An engine's mechanical compression ratio can be defined as the ratio of the cylinder volume above the piston at bottom dead center (BDC) compared to the volume at top dead center (TDC). When the volume of the cylinder at BDC is compressed into the remaining 72cc at TDC, the air/fuel mixture occupies one tenth of the space. Therefore, the compression ratio is 10:1.
An engine's mechanical compression ratio can be defined as the ratio of the cylinder volum
In previous Motor Series installments, we looked at component dimensions and relationships influential for achieving engine synergy, the relationship of torque and horsepower, and airflow factors. In this segment, we'll deal with optimizing engine efficiency. We all know that if you want to go fast, the easiest way to do it today is to drop in a large displacement "crate" motor. With pump gas and a street-legal exhaust system, most of today's typical crate motors are good for about one horsepower per cubic inch, which results in a mild but relatively powerful street engine from just the large displacement alone. Surely these engines offer more power than a well-optimized 80-inch Evo engine from a few years ago that was putting out 90 ponies or so, assuming the owner tuned on it hard enough.
However, if you've had your mildly built street engine for a while and want to take it to the next level without installing bigger cams, higher-flowing heads, or a larger carb or throttle body-which may reduce low-end torque and sometimes make an engine less streetable-what can you do? One thing you can do, regardless of whether you have a big or small engine, is maximize engine efficiency through optimizing the compression ratio, combustion process, and cylinder sealing. In fact, optimizing efficiency improves power on any engine, no matter how big or small it is or how mild or racy its state of build and tune.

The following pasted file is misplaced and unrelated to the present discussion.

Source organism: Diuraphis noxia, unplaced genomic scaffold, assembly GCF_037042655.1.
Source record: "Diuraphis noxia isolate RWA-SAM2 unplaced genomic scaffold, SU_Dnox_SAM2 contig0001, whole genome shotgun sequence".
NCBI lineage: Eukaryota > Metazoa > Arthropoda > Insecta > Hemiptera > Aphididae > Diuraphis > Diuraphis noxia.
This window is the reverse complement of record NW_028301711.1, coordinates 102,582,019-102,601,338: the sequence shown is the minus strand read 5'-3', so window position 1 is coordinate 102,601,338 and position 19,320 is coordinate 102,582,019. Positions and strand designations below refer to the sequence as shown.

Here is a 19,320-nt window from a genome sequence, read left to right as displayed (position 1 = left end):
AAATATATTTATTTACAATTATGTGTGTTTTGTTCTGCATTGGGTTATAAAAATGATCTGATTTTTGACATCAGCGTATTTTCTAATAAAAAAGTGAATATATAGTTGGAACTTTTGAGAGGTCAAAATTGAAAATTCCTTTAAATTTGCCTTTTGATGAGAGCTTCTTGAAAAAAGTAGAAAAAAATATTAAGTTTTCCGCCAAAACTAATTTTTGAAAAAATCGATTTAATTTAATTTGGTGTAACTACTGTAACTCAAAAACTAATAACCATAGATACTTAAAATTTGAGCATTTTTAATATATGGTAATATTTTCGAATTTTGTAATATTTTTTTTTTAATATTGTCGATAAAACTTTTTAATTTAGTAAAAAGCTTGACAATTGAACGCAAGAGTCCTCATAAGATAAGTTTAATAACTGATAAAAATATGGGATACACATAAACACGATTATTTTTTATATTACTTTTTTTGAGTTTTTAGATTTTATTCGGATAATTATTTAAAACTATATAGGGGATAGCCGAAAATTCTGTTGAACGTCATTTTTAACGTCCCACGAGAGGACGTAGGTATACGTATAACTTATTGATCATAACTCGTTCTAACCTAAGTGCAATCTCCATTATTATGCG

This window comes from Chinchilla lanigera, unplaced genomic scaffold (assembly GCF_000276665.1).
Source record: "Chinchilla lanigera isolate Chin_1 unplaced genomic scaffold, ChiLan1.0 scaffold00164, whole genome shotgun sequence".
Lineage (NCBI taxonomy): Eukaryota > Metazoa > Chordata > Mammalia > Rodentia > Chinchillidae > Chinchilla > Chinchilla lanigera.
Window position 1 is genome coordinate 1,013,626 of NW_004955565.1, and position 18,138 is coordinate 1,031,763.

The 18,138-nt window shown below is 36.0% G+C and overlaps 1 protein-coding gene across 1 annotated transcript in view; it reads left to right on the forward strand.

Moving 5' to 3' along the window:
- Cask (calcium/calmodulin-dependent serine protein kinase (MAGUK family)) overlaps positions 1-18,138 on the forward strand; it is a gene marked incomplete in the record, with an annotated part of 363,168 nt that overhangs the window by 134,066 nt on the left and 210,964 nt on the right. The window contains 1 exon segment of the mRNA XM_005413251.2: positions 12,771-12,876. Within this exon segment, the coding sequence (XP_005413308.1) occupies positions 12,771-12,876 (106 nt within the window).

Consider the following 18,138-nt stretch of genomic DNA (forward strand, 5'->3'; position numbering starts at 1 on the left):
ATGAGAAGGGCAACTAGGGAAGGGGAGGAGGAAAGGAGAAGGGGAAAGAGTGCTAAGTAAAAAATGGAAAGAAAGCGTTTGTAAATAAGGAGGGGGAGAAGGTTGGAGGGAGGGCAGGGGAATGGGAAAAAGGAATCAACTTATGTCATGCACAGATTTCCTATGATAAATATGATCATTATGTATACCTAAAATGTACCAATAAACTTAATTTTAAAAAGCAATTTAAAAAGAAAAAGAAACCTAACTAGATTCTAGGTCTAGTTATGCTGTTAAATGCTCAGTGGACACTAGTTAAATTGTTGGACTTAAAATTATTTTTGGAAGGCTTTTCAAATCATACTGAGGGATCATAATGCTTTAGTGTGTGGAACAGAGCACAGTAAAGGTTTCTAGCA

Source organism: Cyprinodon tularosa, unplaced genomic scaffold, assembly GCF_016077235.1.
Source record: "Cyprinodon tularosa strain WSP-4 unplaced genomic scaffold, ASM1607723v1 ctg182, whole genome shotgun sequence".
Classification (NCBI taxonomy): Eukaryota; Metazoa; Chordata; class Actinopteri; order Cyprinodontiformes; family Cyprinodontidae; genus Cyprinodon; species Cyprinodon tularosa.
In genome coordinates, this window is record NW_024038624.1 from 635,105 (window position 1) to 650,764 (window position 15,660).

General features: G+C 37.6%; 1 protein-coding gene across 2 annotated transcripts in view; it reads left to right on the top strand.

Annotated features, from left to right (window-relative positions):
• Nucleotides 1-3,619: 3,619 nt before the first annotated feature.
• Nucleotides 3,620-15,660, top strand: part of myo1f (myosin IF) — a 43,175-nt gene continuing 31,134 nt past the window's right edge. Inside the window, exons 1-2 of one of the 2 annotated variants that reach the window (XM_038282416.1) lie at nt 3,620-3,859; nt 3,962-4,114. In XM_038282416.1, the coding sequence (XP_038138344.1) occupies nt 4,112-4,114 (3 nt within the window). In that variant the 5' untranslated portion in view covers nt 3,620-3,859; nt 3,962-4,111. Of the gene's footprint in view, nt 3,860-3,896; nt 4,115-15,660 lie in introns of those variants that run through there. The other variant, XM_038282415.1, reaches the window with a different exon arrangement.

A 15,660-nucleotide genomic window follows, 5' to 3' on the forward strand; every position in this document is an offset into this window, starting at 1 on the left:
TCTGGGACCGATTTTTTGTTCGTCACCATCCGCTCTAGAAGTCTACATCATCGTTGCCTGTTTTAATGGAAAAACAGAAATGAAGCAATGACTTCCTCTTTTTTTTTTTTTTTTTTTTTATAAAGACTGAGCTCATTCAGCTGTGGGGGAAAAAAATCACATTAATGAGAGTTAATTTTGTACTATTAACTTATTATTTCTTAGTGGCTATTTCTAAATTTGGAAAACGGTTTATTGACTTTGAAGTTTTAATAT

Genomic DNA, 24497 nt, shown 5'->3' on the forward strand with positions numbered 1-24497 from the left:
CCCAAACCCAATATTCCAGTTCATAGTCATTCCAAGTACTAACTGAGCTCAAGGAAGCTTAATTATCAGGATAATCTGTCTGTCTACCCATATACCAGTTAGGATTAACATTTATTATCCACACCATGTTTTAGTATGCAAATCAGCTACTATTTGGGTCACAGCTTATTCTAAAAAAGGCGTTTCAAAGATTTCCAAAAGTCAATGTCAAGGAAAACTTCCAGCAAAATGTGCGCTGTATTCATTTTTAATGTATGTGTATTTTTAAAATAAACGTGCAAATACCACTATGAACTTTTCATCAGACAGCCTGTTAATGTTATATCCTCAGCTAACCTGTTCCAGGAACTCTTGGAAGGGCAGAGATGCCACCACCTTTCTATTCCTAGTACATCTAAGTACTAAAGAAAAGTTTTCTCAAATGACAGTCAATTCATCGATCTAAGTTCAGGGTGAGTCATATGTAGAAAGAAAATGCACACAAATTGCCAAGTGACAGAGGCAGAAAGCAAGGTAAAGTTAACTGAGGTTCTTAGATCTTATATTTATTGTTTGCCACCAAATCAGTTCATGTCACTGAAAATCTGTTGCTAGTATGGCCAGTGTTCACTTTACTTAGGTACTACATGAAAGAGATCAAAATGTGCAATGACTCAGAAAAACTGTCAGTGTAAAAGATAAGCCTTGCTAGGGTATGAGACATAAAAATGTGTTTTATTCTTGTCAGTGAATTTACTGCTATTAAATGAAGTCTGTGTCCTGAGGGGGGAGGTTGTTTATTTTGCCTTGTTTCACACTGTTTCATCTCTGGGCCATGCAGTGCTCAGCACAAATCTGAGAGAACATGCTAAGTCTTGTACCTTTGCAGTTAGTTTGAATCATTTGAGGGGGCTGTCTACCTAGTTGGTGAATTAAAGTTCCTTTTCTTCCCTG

The PumpAlthough increased displacement, airflow, and rpm are keys to making more power, more power will not be realized unless combustion chamber pressure is optimized and harnessed for maximized pressure on the piston. We all know that the internal combustion engine is nothing more than an air pump. However, what we must not forget is that it is a pump designed to generate heat and harness cylinder pressure. Making heat and controlling cylinder pressure is the secret to making power. For optimized cylinder pressure to occur, heat must be contained and converted into usable pressure on the crankshaft while minimizing heat loss to the cooling system. Of course, a balance must be achieved between maximizing heat and minimizing its harmful thermal and mechanical effects on components. When designing and building an engine, remember that it is critical to maximize cylinder pressure on the power stroke while minimizing pressure on the exhaust stroke. This starts with optimizing the compression ratio to the engine combination.
Corrected compression takes into account the point at which the intake valve closes after BDC on the compression stroke. The later the valve closes, the lower the corrected compression ratio. For an optimized engine, the corrected compression ratio should be matched to the vehicle's application and fuel octane. In general, the later the intake valve closes, the higher the mechanical compression ratio must be to maintain a given corrected compression ratio. To determine corrected compression, the mechanical compression ratio and the cylinder displacement remaining from the time the intake valve closes must be known.